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First full-length concert NFT sold for $1.2m

Dutch DJ Don Diablo has sold the first full-length concert non-fungible token (NFT) for 600 Ethereum or around $1.2m.

An NFT is a unit of data stored on a digital ledger that certifies a digital asset to be unique and therefore not interchangeable. NFTs can be used to represent items such as photos, videos, audio and other types of digital files and most NFTs are part of the Ethereum blockchain.

Diablo has made history by selling Destination Hexagonia, the “next level sci-fi animated live concert experience” in under four minutes on the SuperRare marketplace.

The NFT will be delivered to the auction winner via a unique USB stick, which contains the video file.

Diablo said: “My GΞNΞSIS drop went beyond all my expectations, and that really inspired me. I immediately felt such a warm welcome into the NFT community, and with that feel a responsibility to continue to push things further into the future and keep disrupting the status quo.

“At this point we almost feel like this particular piece has become priceless because we worked on it for almost a year and put an incredible amount of love and effort into it.”

The hour-long video is a move away from the short-form pieces that have been more popular in the NFT domain.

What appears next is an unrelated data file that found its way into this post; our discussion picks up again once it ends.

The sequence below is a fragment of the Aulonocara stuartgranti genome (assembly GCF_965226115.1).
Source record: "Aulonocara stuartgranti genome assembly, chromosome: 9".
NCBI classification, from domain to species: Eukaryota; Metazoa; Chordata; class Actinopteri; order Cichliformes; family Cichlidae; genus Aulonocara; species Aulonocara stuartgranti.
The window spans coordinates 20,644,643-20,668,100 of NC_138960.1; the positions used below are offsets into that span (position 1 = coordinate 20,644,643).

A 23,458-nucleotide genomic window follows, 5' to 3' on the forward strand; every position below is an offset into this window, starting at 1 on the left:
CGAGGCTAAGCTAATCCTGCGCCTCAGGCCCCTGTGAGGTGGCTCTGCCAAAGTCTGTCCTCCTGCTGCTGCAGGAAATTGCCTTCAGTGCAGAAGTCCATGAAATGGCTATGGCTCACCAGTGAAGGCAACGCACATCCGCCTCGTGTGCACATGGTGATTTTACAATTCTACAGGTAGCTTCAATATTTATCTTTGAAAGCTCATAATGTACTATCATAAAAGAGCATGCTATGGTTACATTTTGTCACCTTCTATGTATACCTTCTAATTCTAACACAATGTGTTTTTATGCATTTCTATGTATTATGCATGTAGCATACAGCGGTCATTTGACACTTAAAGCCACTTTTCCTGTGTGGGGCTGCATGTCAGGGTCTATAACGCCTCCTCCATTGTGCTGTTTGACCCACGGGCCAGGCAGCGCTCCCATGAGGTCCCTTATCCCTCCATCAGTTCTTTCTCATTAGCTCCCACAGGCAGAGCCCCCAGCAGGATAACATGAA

Diablo said he is also donating a portion of the profits from the sale of the film to his HEXAGON Foundation, which was established to educate artists in the NFT space, helping them create, share, and sell their art.

NFTs, which have been around since before 2014, have driven millions of dollars in sales for musicians including Grimes, who auctioned off $5.8m worth of digital art pieces within 20 minutes earlier this year.

The recent sales boom has been a result of many in the music industry seeing NFTs as a long-term benefit to artists who have struggled financially under the streaming-era status quo. Digital artwork can be copied and distributed instantly, but buying an NFT gives the customer proof of ownership. NFTs create a sense of scarcity, however it is the token that is rare, not the artwork itself.

Image: S.Camelot / CC BY-NC-ND 2.0 / Edited for size